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Kundra created a buzz

Last Thursday, the World Wide Web Consortium kicked off a workshop for establishing e-gov standards for information sharing. There, attendee buzz was all around a fresh catchphrase: open-government data.

The phrase was a distillation of an idea that the new federal chief information officer Vivek Kundra has had for government agencies exposing more of their data for government use. And everyone was discussing it. One attendee asked how agencies would prepare the data in such a way that it could be useful to others. Maybe all government employees should have their own blogs so they could describe how they are fulfilling the agency mission, another suggested.

Kundra's vision was broad and would require a lot of work. But many federal managers — at least those charged with keeping and extending government data — were clearly passionate about making the whole idea of government data feeds work.

Now that vision may be evaporating as quickly as it arrived.

It was only two weeks ago that Kundra, formerly the chief technology officer for Washington, D.C., was named the first federal CIO for the U.S. government. Judging from his work in Washington, he had more than a few innovative ideas about how government could better use IT — from cloud computing and open data feeds to better reporting tools for displaying such data.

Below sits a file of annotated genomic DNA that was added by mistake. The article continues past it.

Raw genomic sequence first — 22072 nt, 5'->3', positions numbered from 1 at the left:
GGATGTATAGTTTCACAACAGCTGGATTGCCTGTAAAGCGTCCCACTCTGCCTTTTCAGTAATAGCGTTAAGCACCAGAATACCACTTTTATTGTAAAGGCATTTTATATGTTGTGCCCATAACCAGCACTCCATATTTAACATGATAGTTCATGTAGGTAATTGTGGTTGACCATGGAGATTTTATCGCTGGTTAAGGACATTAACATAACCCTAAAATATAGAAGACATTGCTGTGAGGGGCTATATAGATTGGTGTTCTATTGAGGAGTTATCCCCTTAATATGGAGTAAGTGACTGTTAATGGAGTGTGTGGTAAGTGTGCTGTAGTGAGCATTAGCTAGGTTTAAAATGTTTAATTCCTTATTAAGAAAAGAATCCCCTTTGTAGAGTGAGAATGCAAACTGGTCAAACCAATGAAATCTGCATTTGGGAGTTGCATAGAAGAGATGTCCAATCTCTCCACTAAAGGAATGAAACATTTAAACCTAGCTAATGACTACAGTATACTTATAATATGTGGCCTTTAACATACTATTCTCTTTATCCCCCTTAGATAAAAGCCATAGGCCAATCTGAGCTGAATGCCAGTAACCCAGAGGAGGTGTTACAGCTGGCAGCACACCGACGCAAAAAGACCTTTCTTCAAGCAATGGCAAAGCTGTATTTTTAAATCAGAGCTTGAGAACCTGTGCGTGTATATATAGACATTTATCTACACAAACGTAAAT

A week later and just a few hours after his keynote at the FOSE IT expo, the FBI arrested a member of Kundra's D.C. office on charges of bribery. Although Kundra was not charged, the Obama administration placed him on a leave of absence until the scope of the criminal case could be better understood.

Even if Kundra is cleared of malfeasance, the question is still out whether he will be returned to the federal CIO spot. "The fact that Kundra himself is not accused of any wrongdoing is beside the point, " Federal Computer Week news editor Michael Hardy pointed out. "As the District of Columbia’s chief technology officer since 2007, he was responsible for the actions of his 300 employees."

For an administration harping on government transparency and oversight, the fact that these shenanigans took place in Kundra's office may be reason enough to look elsewhere to fill the post.

Whatever the outcome for Kundra, it would be a pity to lose his ideas, even if they require additional work on the part of IT managers. As Kundra pointed out, the federal government has fallen behind the commercial sector when it comes to deploying new technologies, and this disparity leads to both greater costs and less citizen service. Opening government data and making greater use of commercial cloud technologies are both valid ideas that could close that gap.

Update (3/17/09): The White House has reappointed Kundra as CIO, according to sources.

 

Posted by Joab Jackson on Mar 16, 2009 at 9:39 AM


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